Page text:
I’m in the midst of designing my book trailers, or more exactly creating “mock-ups” of the trailers by using PowerPoint to simulate the eventual video as a slideshow.
I’ve tried to keep the videos simple for two reasons. First, because simplicity is a cornerstone to effective communication; less is more (unlike my blog posts). The second reason I’m keeping the trailers simple is it’s just too blamed costly for all the images!
Now, I know “nothing is free in life”, but when did the © zombies take over every last picture on the net? OK, it’s not that bad, there are still troves of pictures out there for free, but more often than not I find the “perfect” picture or image I need has a price tag on it…and some of those tags are startlingly expensive.
The plus side of the net is that almost anything that pops into your head, you can find an image available somewhere. The downside is that, like the domain name mania, the rush must have been on to grab every free-standing image around to include in that specific company’s “widest selection around” library.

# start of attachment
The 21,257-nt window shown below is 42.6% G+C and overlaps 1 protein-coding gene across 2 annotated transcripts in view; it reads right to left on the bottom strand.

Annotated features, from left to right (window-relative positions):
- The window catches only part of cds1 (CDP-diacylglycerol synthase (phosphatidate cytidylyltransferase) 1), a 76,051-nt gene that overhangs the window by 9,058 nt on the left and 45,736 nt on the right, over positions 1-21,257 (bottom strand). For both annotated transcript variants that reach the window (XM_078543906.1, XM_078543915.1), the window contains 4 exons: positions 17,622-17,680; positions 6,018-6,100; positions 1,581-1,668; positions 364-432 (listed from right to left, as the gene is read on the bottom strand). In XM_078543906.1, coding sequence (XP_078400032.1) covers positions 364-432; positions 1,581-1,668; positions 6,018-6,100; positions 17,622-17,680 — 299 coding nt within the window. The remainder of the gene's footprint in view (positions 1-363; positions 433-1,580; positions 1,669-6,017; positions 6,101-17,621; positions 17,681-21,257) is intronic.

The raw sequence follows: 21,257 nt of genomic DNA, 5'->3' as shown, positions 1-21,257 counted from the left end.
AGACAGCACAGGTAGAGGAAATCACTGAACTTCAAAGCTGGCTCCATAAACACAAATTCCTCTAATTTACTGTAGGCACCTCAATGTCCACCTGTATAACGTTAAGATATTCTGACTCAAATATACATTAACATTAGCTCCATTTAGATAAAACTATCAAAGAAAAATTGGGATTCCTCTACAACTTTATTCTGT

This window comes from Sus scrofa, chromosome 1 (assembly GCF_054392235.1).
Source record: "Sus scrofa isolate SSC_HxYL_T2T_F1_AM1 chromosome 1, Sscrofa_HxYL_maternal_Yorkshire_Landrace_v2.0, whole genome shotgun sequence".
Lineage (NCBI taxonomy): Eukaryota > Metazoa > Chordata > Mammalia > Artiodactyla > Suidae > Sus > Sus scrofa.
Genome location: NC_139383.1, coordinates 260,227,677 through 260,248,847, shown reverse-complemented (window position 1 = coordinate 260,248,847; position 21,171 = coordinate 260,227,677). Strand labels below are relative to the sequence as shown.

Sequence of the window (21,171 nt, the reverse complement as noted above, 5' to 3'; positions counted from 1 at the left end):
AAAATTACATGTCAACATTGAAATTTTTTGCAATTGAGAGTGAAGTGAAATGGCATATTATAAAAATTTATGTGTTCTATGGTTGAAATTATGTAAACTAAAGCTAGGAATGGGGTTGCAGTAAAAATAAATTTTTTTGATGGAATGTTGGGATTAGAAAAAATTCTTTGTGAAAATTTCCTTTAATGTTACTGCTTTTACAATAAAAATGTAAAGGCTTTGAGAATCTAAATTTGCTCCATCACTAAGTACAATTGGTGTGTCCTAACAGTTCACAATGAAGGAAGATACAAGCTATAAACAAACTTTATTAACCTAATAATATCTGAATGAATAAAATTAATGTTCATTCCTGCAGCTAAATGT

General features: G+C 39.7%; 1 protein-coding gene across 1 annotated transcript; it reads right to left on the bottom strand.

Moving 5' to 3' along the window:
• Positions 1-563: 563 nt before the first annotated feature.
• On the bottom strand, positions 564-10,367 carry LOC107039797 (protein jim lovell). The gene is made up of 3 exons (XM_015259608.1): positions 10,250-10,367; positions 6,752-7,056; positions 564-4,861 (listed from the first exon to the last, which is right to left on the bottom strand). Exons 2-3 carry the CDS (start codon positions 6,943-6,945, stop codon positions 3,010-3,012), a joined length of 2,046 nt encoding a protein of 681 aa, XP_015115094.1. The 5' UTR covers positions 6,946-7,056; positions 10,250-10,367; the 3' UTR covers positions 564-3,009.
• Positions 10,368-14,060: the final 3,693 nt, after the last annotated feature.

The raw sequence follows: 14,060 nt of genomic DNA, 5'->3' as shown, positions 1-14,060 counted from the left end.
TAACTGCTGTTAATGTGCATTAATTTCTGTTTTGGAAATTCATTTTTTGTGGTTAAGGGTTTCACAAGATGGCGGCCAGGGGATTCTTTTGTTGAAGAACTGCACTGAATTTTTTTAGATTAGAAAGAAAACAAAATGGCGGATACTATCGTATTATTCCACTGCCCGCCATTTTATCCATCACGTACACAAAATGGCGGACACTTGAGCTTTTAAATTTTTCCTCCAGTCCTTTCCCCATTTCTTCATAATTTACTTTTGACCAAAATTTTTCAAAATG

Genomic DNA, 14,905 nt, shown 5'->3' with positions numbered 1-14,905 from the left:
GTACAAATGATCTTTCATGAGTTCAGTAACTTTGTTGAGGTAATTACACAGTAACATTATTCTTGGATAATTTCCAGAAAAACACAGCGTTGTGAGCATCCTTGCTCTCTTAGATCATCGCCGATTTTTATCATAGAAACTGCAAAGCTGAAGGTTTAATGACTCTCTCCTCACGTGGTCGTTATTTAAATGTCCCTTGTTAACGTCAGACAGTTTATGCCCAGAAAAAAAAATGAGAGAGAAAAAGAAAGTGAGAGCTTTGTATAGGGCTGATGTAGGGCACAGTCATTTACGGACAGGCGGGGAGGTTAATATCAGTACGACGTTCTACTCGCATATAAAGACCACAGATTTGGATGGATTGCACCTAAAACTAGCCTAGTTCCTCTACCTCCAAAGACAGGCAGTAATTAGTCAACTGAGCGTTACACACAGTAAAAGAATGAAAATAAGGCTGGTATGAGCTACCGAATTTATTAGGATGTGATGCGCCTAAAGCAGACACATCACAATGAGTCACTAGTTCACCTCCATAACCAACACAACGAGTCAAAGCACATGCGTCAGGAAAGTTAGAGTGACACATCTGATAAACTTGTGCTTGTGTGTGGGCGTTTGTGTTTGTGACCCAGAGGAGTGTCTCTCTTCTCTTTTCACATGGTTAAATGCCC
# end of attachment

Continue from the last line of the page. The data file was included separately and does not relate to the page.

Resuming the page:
Some of the images included in a few of the high-cost libraries are of disturbing low quality (either in image quality or creative quality). Like some poorly marketed ideas in the past, the belief must be that being able to advertise the “largest quantity of images” will make up for a mixed bag in terms of quality. The old and new economies are littered with the remains of companies who made that tactical error.
Fortunately, I’ve designed my trailers to revolve around a “main” character, thus allowing me to reuse my specific images. While I was mildly surprised at the proliferation of image libraries and a little more surprised at their prices, I think I should be able to “escape” excessive picture fees, allowing me more opportunity to put the money into production values…although, considering the success of South Park, perhaps I shouldn’t overstate production values, either.
Regardless of the cost, recognizing my vision requires coughing up the necessary investment for the exact images I feel I need (or building a computer animation studio). Though the charges don’t seem commensurate with the product, it is the free market pricing currently in effect, so (outside of this blog) there is nothing gained from obsessing over it.
But I sure would love a barter system…I can easily dial up a few thousand words in exchange for a few pictures.